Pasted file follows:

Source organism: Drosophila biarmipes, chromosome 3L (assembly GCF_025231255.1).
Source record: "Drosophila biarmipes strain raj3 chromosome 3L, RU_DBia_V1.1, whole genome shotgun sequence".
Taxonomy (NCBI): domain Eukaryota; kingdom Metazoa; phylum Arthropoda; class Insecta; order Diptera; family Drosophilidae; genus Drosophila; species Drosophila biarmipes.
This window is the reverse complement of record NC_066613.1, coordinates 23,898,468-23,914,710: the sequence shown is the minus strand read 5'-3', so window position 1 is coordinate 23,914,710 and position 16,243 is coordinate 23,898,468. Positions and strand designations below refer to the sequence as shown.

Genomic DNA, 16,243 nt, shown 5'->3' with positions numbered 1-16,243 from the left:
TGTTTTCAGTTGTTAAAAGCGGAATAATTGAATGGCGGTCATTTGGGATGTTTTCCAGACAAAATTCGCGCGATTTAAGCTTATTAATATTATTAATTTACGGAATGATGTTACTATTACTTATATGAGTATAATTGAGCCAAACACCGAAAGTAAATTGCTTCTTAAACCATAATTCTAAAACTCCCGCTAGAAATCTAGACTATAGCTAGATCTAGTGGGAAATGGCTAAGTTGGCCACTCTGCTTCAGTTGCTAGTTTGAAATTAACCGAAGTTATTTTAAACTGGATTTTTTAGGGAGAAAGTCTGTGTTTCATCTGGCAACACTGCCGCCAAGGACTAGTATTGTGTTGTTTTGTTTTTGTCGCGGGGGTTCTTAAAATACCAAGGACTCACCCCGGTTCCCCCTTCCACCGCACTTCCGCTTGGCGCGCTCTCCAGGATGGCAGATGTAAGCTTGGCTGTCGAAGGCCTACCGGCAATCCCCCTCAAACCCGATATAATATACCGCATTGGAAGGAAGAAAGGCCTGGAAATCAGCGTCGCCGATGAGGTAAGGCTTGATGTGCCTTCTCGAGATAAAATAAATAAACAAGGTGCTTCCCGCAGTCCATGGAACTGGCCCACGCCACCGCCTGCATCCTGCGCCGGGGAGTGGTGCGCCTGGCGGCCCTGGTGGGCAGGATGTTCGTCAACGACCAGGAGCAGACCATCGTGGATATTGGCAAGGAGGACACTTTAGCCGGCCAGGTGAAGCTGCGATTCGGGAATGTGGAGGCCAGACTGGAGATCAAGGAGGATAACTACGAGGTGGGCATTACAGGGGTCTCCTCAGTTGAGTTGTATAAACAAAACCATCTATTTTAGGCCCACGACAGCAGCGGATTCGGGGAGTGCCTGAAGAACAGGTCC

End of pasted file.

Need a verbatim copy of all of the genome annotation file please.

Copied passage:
Source organism: Drosophila biarmipes, chromosome 3L (assembly GCF_025231255.1).
Source record: "Drosophila biarmipes strain raj3 chromosome 3L, RU_DBia_V1.1, whole genome shotgun sequence".
Taxonomy (NCBI): domain Eukaryota; kingdom Metazoa; phylum Arthropoda; class Insecta; order Diptera; family Drosophilidae; genus Drosophila; species Drosophila biarmipes.
This window is the reverse complement of record NC_066613.1, coordinates 23,898,468-23,914,710: the sequence shown is the minus strand read 5'-3', so window position 1 is coordinate 23,914,710 and position 16,243 is coordinate 23,898,468. Positions and strand designations below refer to the sequence as shown.

Genomic DNA, 16,243 nt, shown 5'->3' with positions numbered 1-16,243 from the left:
TGTTTTCAGTTGTTAAAAGCGGAATAATTGAATGGCGGTCATTTGGGATGTTTTCCAGACAAAATTCGCGCGATTTAAGCTTATTAATATTATTAATTTACGGAATGATGTTACTATTACTTATATGAGTATAATTGAGCCAAACACCGAAAGTAAATTGCTTCTTAAACCATAATTCTAAAACTCCCGCTAGAAATCTAGACTATAGCTAGATCTAGTGGGAAATGGCTAAGTTGGCCACTCTGCTTCAGTTGCTAGTTTGAAATTAACCGAAGTTATTTTAAACTGGATTTTTTAGGGAGAAAGTCTGTGTTTCATCTGGCAACACTGCCGCCAAGGACTAGTATTGTGTTGTTTTGTTTTTGTCGCGGGGGTTCTTAAAATACCAAGGACTCACCCCGGTTCCCCCTTCCACCGCACTTCCGCTTGGCGCGCTCTCCAGGATGGCAGATGTAAGCTTGGCTGTCGAAGGCCTACCGGCAATCCCCCTCAAACCCGATATAATATACCGCATTGGAAGGAAGAAAGGCCTGGAAATCAGCGTCGCCGATGAGGTAAGGCTTGATGTGCCTTCTCGAGATAAAATAAATAAACAAGGTGCTTCCCGCAGTCCATGGAACTGGCCCACGCCACCGCCTGCATCCTGCGCCGGGGAGTGGTGCGCCTGGCGGCCCTGGTGGGCAGGATGTTCGTCAACGACCAGGAGCAGACCATCGTGGATATTGGCAAGGAGGACACTTTAGCCGGCCAGGTGAAGCTGCGATTCGGGAATGTGGAGGCCAGACTGGAGATCAAGGAGGATAACTACGAGGTGGGCATTACAGGGGTCTCCTCAGTTGAGTTGTATAAACAAAACCATCTATTTTAGGCCCACGACAGCAGCGGATTCGGGGAGTGCCTGAAGAACAGGTCC